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Q&A
Updated Master Plan

The current UT Arlington Master Plan was approved by the Board of Regents in May 2000 and extends to 2020. Led by Vice President for Administration and Campus Operations John Hall, a committee has been working on an update. Hall recently spoke with UT Arlington Magazine about the efforts. Look for more detailed coverage of the updated plan in a future issue.

rendering from master plan
The updated Master Plan includes a plaza with a bell and clock tower. Rendering courtesy of Carter & Burgess, and Ayers Saint Gross.

When will the completed study be released?
It will be released after the plan is approved by the Board of Regents. We have presented drafts of the plan to several groups, both on campus and off campus to ensure an all-inclusive process.

Does the plan have some general themes?
A very strong theme has to do with creating and/or adding additional research space. Another theme includes projects such as the Maverick Activities Center, which is currently under construction, then also projects such as a College Town with the idea of redevelopment of the campus edge for mixed use.

Why do we need an updated Master Plan?
When we did the plan in 2000, the intentions all along were to go back and revisit it every five to seven years. The initial intention was for it to be an update, but it has turned out to be a fairly comprehensive plan that really is almost a stand-alone Master Plan. There are references to the plan of 2000, but it's much more than an update.

How does this differ from the original?
One of the things that we are looking at is creating a more sustainable environment, which includes the greening of the campus. Currently the campus is a little more than 400 acres, of which 110 acres is surface parking. So we're looking to go more vertical with parking structures to meet our parking needs, then convert some of the hard-surface spaces to green spaces to create attractive and enhanced outdoor places.

In looking at the Master Plan from 2000, is there anything that you had planned but weren't able to do?
Cooper Street continues to be an issue, so this particular plan looked a little more closely at Cooper Street to see what options were available to help pull the campus together more from east to west and create a more unified campus. The conclusion is that while the north and south bridges over Cooper Street need to remain, they are not as significant an architectural element as they need to be, so you'll see in the plans some conceptual ideas of how those bridges can be enhanced. Secondly, looking at the center bridge over Cooper Street, there are opportunities to construct a plaza that will create a stronger link between the east side and west side of the campus.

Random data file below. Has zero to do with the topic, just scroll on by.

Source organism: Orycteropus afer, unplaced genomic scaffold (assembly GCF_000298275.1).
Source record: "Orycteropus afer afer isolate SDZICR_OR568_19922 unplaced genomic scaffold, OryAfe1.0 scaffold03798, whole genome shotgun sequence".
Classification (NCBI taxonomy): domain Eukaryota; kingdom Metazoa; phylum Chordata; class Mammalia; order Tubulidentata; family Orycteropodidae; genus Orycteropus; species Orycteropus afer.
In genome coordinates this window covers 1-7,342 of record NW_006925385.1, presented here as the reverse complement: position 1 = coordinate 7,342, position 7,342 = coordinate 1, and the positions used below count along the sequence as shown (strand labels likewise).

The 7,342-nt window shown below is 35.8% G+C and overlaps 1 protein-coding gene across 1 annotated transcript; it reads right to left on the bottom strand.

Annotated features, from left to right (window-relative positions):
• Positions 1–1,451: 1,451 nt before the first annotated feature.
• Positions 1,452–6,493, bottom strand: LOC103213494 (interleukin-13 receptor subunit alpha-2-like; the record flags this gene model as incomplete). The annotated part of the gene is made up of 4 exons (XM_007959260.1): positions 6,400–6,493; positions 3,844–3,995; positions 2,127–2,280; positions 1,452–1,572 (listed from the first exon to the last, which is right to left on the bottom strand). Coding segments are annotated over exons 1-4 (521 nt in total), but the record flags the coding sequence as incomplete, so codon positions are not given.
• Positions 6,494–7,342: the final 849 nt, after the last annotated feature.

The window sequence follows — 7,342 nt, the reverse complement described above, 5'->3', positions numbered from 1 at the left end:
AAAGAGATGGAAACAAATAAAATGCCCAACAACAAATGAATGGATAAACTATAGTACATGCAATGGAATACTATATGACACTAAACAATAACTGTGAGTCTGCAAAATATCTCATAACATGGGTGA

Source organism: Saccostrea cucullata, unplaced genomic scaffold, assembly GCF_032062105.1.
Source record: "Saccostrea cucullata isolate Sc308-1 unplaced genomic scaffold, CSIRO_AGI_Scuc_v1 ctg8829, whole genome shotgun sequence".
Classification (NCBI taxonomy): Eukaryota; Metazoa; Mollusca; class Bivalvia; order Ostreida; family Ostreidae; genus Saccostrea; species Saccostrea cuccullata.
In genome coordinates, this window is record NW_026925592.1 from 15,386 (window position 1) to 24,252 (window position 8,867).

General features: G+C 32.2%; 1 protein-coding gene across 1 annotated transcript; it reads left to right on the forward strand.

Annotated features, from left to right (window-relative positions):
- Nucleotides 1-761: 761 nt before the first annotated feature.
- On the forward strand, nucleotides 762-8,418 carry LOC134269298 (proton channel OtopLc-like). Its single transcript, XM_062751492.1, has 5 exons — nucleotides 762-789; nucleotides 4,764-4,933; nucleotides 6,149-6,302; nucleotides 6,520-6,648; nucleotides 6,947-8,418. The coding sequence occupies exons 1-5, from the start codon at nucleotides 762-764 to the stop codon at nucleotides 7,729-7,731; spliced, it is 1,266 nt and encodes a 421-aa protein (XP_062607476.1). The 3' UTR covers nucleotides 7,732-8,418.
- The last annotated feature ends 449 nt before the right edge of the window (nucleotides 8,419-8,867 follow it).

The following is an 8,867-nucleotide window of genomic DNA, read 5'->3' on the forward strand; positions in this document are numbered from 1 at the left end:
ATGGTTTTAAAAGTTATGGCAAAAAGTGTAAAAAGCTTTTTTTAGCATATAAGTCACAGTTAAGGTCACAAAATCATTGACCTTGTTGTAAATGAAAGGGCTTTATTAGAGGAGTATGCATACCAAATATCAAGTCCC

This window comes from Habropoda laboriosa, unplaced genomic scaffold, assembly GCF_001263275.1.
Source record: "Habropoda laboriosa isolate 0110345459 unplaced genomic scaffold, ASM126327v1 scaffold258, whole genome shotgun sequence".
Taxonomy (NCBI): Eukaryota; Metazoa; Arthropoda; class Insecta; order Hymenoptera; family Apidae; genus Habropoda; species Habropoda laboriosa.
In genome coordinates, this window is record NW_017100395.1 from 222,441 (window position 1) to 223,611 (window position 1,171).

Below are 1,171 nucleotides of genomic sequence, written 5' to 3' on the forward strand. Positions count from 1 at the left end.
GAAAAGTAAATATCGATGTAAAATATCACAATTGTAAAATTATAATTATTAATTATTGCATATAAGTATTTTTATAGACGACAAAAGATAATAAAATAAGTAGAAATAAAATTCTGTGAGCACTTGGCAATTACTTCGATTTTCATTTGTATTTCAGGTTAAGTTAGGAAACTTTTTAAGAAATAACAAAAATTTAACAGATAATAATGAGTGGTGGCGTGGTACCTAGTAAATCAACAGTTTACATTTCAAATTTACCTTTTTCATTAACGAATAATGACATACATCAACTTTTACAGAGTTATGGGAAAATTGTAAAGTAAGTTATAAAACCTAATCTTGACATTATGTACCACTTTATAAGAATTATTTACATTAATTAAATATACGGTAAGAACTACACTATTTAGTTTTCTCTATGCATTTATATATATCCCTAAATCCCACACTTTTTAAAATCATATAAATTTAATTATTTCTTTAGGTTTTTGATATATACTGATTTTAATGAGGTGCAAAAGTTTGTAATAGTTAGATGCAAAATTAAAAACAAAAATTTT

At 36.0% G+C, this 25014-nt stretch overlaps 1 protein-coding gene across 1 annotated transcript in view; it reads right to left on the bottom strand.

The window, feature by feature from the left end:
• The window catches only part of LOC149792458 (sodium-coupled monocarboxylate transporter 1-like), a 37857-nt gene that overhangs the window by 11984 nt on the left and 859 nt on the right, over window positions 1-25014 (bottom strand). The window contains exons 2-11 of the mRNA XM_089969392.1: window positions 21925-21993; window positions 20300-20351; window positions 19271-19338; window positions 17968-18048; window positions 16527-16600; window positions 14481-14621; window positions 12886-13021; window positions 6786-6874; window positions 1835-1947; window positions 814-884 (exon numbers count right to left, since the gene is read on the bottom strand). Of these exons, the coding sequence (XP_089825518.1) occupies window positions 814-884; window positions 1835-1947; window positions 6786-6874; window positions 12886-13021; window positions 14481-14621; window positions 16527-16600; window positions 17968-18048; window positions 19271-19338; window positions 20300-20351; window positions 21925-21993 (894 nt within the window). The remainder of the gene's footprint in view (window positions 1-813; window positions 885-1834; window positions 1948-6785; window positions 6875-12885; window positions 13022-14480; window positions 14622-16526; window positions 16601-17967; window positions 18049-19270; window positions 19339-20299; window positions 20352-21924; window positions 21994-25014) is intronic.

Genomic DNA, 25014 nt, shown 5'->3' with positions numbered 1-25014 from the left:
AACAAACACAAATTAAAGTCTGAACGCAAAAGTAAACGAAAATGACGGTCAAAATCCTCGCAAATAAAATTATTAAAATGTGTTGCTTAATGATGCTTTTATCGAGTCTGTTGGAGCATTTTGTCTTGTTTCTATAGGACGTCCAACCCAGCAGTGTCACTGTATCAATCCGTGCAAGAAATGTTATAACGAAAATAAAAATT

Is there a signature project associated with the updated plan?
There is a signature building or an icon building that would tie in with the plaza. It would be constructed where Science Hall is currently. It would be complemented with a bell and clock tower out in the plaza or the campus green that would create a much more traditional environment for a college campus.

Do you sometimes have to veer away from the Master Plan?
All of the larger capital projects are driven by funding availability. More and more, colleges and universities across the state are dependent on the Legislature and tuition revenue bonds. So I think funding availability would have the largest impact on the Master Plan as far as projects that are currently slated.

Overall, are we on target?
So far. You go back and look at the plan in May of 2000 and you look at the amount of construction that we have been able to accomplish since then. We were finishing up the new bookstore. We've built Arlington Hall, KC Hall, Arbor Oaks Apartments, Timber Brook Apartments, Meadow Run Apartments phases one and two, the Studio Arts Center, the Chemistry and Physics Building, and the Center for Continuing Education Workforce Development. We've accomplished a lot over the last five or six years. Certainly, we are on target if not ahead of target with the plan that was approved in 2000. We hope to get out of the blocks with this Master Plan with the new Engineering Research Building, our Special Events Center, our College Town project and the MAC (Maverick Activities Center) project already under way. As long as we can do that and maintain that type of momentum, I think we'll be doing well.




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